Maori interests top agenda for national planning conference
Maori involvement in freshwater management, indigenous planning and new bi-cultural tools for engaging with mana whenua are key topics at next month’s New Zealand Planning Institute (NZPI) conference.
A flax roots, iwi-led approach to urban and rural planning is one of the main themes at this year’s event, which will be held in Napier from 2 to 5 April. More than 600 delegates are expected to attend, including iwi, industry leaders, resource managers, urban designers, scientists, environmental advocates and local and central government.
Keynote speakers include Associate Minister for the Environment Nanaia Mahuta. Minister Mahuta will discuss New Zealand’s indigenous biodiversity, and new measures being put in place to halt its decline – including the development of a National Policy Statement for Indigenous Biodiversity.
Environment Minister David Parker, former US State Legislator Sue Minter, Waikato University Demography Professor Tahu Kukutai, renowned designer and sustainability champion David Trubridge, and Director General of the Pacific Regional Environment Programme Kosi Latu are other notable speakers.
The conference programme also includes a Papa Pounamu Hui. Since the formation of Papa Pounamu as a Special Interest Group within NZPI, the Hui has become a signature event that brings together speakers and delegates to discuss key topical issues and advancement in Maori planning practice.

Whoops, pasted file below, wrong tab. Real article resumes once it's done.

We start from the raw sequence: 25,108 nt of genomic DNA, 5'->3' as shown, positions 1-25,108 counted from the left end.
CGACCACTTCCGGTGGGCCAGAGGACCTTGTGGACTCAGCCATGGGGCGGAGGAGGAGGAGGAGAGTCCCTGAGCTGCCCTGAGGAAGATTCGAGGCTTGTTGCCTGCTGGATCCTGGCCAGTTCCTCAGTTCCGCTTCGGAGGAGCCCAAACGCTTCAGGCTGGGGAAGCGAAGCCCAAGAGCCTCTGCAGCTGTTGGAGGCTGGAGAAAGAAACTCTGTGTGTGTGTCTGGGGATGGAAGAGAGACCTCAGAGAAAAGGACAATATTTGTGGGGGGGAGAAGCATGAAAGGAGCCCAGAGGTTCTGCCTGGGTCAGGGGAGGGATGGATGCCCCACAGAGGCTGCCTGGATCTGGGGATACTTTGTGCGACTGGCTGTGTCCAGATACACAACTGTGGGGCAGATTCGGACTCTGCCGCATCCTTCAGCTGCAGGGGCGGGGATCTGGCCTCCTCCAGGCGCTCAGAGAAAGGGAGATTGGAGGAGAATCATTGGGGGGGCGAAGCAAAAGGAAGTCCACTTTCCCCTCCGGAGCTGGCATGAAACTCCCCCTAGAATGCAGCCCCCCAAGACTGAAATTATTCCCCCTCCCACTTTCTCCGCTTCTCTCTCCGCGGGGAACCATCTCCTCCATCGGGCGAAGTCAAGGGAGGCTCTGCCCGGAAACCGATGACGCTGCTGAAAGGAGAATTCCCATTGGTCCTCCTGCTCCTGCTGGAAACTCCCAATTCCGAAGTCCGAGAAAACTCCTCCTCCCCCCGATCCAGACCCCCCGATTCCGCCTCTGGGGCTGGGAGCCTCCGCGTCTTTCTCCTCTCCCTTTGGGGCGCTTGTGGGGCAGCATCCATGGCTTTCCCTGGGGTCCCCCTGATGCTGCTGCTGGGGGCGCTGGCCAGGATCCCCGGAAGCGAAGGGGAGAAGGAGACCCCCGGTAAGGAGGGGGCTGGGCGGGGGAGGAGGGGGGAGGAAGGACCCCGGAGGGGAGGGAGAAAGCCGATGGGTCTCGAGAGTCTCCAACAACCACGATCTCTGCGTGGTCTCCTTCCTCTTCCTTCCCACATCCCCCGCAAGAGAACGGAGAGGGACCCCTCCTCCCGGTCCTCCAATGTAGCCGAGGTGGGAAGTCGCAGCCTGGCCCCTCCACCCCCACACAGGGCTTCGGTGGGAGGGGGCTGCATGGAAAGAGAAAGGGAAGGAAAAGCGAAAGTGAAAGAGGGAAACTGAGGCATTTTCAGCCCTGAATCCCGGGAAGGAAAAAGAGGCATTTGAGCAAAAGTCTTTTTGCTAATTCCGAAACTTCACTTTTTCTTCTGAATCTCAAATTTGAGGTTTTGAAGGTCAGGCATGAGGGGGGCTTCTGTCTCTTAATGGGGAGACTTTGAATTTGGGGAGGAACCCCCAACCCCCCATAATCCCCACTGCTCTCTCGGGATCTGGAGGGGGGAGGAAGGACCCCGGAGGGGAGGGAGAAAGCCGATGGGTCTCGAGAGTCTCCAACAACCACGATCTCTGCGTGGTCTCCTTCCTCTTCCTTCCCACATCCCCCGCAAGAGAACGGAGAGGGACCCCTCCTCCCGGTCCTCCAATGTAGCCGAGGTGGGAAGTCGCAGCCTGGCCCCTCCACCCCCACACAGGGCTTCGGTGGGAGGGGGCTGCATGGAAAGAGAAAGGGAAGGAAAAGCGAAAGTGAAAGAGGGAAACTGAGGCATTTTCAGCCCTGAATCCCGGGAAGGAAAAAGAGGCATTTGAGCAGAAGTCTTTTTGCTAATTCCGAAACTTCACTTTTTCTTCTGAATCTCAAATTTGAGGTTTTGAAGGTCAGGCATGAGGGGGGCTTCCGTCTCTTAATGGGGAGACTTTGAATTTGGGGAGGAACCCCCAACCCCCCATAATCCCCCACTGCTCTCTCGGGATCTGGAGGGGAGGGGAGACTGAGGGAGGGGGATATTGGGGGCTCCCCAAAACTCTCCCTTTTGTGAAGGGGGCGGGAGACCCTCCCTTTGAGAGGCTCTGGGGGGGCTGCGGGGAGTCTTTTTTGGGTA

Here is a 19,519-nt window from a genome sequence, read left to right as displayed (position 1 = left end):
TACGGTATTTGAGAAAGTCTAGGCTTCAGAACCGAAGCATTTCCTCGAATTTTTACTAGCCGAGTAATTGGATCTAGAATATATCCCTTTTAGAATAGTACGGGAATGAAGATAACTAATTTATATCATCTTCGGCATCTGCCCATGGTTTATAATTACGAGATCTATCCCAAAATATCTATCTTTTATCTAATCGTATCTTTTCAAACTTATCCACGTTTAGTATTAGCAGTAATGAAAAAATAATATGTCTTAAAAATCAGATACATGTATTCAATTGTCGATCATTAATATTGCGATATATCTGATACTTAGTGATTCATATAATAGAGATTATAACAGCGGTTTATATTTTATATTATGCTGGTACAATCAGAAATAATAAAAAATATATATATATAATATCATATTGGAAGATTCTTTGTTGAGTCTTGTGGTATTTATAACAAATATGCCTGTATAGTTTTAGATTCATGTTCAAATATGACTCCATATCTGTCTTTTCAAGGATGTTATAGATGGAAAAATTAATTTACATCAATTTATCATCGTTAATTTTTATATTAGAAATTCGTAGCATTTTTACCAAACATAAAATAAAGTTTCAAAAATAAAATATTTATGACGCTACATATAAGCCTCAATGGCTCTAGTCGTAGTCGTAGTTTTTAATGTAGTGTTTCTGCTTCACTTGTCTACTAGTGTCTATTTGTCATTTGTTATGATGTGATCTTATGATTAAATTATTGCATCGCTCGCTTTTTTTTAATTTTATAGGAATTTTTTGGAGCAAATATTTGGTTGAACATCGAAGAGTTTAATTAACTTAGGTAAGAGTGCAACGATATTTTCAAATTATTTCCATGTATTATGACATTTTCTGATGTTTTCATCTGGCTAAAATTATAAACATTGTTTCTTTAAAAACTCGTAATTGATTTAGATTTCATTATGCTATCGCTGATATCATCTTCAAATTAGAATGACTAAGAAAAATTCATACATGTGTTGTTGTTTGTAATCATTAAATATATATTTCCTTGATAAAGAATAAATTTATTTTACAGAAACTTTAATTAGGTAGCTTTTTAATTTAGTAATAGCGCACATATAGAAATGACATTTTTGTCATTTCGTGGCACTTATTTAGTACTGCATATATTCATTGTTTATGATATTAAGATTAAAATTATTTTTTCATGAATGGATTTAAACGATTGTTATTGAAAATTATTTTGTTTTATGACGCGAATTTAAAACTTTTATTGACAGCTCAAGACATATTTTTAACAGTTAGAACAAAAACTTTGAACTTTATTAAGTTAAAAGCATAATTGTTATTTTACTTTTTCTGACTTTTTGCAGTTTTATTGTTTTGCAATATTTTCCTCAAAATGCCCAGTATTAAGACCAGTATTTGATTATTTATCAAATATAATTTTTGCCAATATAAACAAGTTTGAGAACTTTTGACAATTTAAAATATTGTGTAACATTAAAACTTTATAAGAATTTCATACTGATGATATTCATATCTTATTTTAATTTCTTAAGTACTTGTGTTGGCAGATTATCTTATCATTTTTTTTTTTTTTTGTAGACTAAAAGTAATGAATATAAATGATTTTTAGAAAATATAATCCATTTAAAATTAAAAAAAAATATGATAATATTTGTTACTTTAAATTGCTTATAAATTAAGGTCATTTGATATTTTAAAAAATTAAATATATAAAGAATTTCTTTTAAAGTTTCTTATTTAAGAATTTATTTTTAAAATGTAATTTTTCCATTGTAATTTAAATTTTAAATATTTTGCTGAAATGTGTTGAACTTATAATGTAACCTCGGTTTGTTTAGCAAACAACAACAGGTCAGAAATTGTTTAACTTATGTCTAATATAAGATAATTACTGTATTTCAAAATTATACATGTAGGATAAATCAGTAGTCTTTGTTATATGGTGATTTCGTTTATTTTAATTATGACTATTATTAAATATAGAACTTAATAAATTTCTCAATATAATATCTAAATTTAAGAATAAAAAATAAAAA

The 2019 conference coincides with a period of flagship reforms and legislative change. The Government recently released its blueprint to improve freshwater quality, which will put in place new rules and regulations by 2020.
A new National Policy Statement for Freshwater Management aims to ensure all aspects of ecosystem health are managed, and a new National Environmental Standard will regulate activities that put water quality at risk – including intensive winter grazing and hill country cropping.
The rules also set out a new approach to the Maori and Crown relationship that acknowledges Maori interests in freshwater management.
NZPI chair Karyn Sinclair says planners are in the spotlight in high-growth cities, as they work to avoid urban “poverty traps” and overcome infrastructure challenges.
“Urban planning challenges we face every day include stormwater damage of waterways, providing adequate housing and infrastructure such as schools, amenities and transport,” says Karyn.
“There’s also the challenge of finding ways to regenerate declining suburbs.
“We’re planning for future cities where top of mind considerations include big data, robots, drones, autonomous vehicles and 3D-printing. We need to think carefully about how people, government and business can function together in a highly interconnected environment.”
In the rural sector, Karyn says the planning industry’s focus is on the current challenge of maintaining productive primary industries with an increasing awareness of their potential effects, including water quality.
“Our aim is to ensure a long-term sustainable rural sector.”